Journal of Veterinary Science and Animal Husbandry

ISSN: 2348-9790

Open Access
Research Article
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Field Assessment of an Immune-Complex Infectious Bursal Disease Vaccine in Chicks Born to Non-Hyperimmunized Broiler Breeders

Received Date: May 29, 2018 Accepted Date: August 21, 2018 Published Date: August 23, 2018

Copyright: © 2018 Cazaban C. This is an open-access article distributed under the terms of the Creative Commons Attribution License, which permits unrestricted use, distribution, and reproduction in any medium, provided the original author and source are credited.

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Prevention of infectious bursal disease (IBD) remains of paramount importance, given the dramatic losses it can induce in commercial chicken flocks. In the Netherlands, maternal immunity is regarded as low, because the parent stock flocks do not receive an inactivated vaccination prior to the onset of production. Therefore, the aim of this field study was to assess the consequences of hatchery vaccination against IBD using an immune-complex vaccine in broiler chicks that were provided with a limited amount of passive immunity. Three grow out cycles in two houses each (six flocks) were monitored after vaccination. The recorded parameters included (i) body and bursa weight, (ii) IBD antibody response, and (iii) histopathology and PCR from the bursa of Fabricius. Average growth was similar in all groups, although inferior to the breed’s standards. Average bursa weight faced some reduction as part of vaccine effect. Histopathology analysis of the bursa showed a transient inflammatory process, while PCR detected the vaccine strain only. Lastly, serology tests confirmed the successful immunization of all broiler flocks. The two commercial ELISA kits (Idexx and BioChek) failed to detect antibodies for a limited period of time, whereas virus neutralization (VN) test could detect antibodies for the entire broilers’ lifespan. Idexx and BioChek ELISA kits had the highest correlation coefficient (0.93), whereas the lowest correlation was found between Idexx ELISA and VN (0.68). BioChek ELISA and VN showed a correlation of 0.78. This is the first detailed investigation of immune-complex vaccine’s mechanism of action in field conditions in chicks with low maternal immunity at hatch (<4000) and using a comprehensive set of monitoring parameters. It also provides updated information about IBD serology tests.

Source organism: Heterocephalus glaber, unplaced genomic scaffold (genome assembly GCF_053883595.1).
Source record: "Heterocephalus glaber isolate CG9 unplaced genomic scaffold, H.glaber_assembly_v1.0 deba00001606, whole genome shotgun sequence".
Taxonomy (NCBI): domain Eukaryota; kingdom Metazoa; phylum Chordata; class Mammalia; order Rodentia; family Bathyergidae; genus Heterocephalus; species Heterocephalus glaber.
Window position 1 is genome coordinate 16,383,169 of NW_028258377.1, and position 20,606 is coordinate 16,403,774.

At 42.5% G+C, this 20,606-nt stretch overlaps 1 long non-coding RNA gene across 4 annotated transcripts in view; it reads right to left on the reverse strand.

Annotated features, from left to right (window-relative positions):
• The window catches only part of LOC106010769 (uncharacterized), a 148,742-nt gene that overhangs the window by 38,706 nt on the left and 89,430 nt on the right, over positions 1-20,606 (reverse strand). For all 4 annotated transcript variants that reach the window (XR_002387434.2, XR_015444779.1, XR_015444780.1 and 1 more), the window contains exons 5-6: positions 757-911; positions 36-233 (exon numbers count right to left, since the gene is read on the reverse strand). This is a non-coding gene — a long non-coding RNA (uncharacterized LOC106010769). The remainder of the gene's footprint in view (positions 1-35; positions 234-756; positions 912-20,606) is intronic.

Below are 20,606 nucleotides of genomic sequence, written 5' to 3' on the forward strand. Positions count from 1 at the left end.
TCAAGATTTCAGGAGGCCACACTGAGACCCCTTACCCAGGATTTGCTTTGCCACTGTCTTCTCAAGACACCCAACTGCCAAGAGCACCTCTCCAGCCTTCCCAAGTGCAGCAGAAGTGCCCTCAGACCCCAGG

Keywords: Infectious Bursal Disease; Immune-complex Vaccine; Broiler; Serology; ELISA

List of abbreviations: BBR: Bursa To Body Weight Ratio; BFW: Bursa of Fabricius Weight;BW: Body Weight; CEF : Chicken Embryo Fibroblasts ; CV: Coefficient of Variation; DOC: Day-old Chick(s); ELISA: Enzyme-Linked Immunosorbent Assay; GLM: Generalized Linear Model; HVT: Herpesvirus of Turkeys; IBD: infectious Bursal Disease; IBDV: Infectious Bursal Disease Virus; MDA: Maternally Derived Antibodies; ND: Newcastle Disease; PS: Parent Stock; RFLP: Restriction Fragment Length Polymorphism; SPF: Specific Pathogen Free; TCID50: Tissue Culture Infectious Dose 50% ; VN: Virus Neutralization; VNT: Virus Neutralization Test; VP: Viral Proteins (1 to 5); vvIBDV: Very Virulent Infectious Bursal Disease Virus